With spring training fast approaching it’s just too easy to overlook the Orioles, who have been virtual wallflowers this offseason, just like the previous. Sure they shipped out a couple players semi-recently in Jonathan Villar and Dylan Bundy while also signing a solid glove in Jose Iglesias. But can moves like this be considered anything but small? Such is the life of a rebuilding Orioles fan.
Yet there is still time for GM Mike Elias and company to make a few more transactions. Then it’s on to the spring training position battles and the annual health watch, just like any other year. One particular area of intrigue of course will be the Rule 5 player competition, which Oriole fans have become all too familiar with.
Last year’s contestant Richie Martin survived the gauntlet, spending the entire year with the Orioles and earning the grand prize of being able to stay in the organization. But at what cost? The majority of 2019 he was beaten down at the plate by major league pitchers. Despite a strong final month when he hit .379/.400/.655, Martin finished the year with a .208/.260/.322 slash line in 283 total at-bats.
Now he seems ticketed for Triple-A in 2020 — barring something unforeseen — to gather up his confidence and prove himself all over again. It’s yet to be seen whether his performance will recover.
Drew Jackson cannot be forgotten here either. He lasted on the Orioles’ 25-man roster until April 10. He spent the rest of his 2019 in Triple-A in the Pacific Coast League, where he hit a combined .209/.300/.319 in 85 games.
The major league phase of the Rule 5 draft last offseason featured 14 players changing clubs, and only three of them stuck the whole year with their new team. Martin was one of those three players and the other two were pitchers.
According to my math, that’s only a 21% success rate. Most of the players who wound up back with their previous club were returned rather quickly. Four Rule 5 draftees were returned in March of last season, three in April and one each in May, June, July and August.
But since the Orioles took a chance on two Rule 5 pitcher lottery tickets for the upcoming season, let’s take a closer look at the two pitchers who made it last year, albeit for other teams.
Right-handed pitcher Elvis Luciano was selected ninth overall by the Blue Jays from the Royals and the 19-year-old’s stay with Toronto was aided by injury. He was on the active roster for a bit under half the season, compiling a 5.35 ERA and 1.78 WHIP in 33.2 innings before being placed on the injured list on June 13. He returned for five games in late September and remains in the Blue Jays organization.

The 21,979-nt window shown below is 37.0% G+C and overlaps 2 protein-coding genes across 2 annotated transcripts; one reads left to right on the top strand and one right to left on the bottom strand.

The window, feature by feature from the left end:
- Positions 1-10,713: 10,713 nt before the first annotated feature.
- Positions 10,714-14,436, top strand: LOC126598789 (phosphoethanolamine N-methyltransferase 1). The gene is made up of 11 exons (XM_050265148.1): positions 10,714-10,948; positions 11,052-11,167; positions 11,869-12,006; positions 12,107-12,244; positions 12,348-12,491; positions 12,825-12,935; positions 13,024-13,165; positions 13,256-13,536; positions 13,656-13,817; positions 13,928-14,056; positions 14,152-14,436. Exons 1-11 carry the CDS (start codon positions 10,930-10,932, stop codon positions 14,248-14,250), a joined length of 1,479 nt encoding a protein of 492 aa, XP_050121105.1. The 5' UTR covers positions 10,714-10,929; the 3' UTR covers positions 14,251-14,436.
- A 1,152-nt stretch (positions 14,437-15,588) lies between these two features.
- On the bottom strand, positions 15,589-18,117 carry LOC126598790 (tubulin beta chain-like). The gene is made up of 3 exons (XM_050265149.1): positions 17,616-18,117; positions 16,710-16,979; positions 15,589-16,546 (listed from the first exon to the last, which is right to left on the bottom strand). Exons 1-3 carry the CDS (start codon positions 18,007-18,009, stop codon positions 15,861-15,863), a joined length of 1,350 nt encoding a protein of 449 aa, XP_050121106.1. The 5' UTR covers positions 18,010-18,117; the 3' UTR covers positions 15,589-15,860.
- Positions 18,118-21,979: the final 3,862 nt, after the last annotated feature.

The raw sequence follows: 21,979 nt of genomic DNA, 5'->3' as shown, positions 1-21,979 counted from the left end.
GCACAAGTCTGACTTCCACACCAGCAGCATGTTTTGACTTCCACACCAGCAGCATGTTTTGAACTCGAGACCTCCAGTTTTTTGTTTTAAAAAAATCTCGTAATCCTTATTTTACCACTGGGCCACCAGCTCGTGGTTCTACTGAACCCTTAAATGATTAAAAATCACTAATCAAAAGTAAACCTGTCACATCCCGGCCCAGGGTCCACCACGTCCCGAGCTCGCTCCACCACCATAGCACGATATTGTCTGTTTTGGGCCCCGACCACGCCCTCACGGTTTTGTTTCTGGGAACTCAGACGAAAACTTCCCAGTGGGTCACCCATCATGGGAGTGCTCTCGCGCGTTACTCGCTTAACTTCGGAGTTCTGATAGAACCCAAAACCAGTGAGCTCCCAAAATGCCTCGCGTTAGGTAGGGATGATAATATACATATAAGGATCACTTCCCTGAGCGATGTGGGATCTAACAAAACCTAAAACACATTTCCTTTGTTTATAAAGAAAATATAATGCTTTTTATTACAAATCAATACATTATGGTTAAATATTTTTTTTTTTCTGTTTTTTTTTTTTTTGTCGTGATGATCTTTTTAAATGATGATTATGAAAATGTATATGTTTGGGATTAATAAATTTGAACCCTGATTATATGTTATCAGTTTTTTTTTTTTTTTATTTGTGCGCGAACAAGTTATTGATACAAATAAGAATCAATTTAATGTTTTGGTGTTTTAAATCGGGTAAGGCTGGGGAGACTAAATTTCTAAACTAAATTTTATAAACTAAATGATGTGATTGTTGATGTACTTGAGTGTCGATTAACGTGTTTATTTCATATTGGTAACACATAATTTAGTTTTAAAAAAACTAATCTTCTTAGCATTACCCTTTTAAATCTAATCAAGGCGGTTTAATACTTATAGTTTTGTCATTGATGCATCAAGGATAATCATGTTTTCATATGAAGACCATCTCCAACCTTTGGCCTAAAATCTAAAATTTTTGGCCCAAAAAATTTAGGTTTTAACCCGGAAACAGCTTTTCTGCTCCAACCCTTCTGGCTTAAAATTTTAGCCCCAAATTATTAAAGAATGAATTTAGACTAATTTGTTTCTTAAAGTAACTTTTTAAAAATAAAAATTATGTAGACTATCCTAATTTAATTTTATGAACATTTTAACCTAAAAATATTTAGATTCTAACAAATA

Two Decembers ago, right-handed pitcher Brandon Brennan went from the Rockies to the Mariners with the last selection (13th) in the first round of the Rule 5. On a side note, there were only two rounds of the major league phase and only one selection in the second round.
Like Luciano, Brennan dealt with injury in his inaugural Rule 5 season. Brennan spent two stints on the injured list but still managed to pitch in September. The 28-year-old threw a total of 47.1 innings in 2019 and put up a 4.56 ERA and 1.23 WHIP.
The first Rule 5 contestant for the Orioles this upcoming season is undersized right-hander Brandon Bailey — formerly of the Astros — who checks in at 5 foot 10, 175 pounds. Originally drafted by Oakland in the sixth round of the 2016 amateur draft, Bailey has a career 3.07 ERA in four minor league seasons along with a 1.14 WHIP and well over one strikeout per inning. This past season in Double-A he had 103 strikeouts and 41 walks over 92.2 innings (17 starts, 5 relief appearances) with a 3.30 ERA and 1.22 WHIP.
The second Rule 5 contestant is right-handed reliever Michael Rucker, who came to the Orioles from the Cubs. Splitting his time between Double-A and Triple-A last season, he had a 4.18 ERA and 1.32 WHIP in 79.2 total innings. Like Bailey, he also averages more than a strikeout per inning over the course of his minor league career.
Interestingly though, Rucker made 26 starts just two short years ago despite making 36 out of his 37 appearances last year in relief. We’ll have to wait until spring training and the regular to season to see what role he could potentially have with the Orioles.
Obviously it would be easier to hide a Rule 5 pitcher in the bullpen, but in the Orioles’ particular situation they are in need of starting pitching. So there’s a chance that at least one of these guys gets a shot in the Baltimore rotation for some length of time.
I had an economics teacher in high school who used to say the lottery was a tax on dumb people. But someone has to win right?
The Orioles have a pair of lottery picks this year in the form of two Rule 5 pitchers, and maybe at least one of them can hit it big.
Statistics courtesy of Baseball Reference and MiLB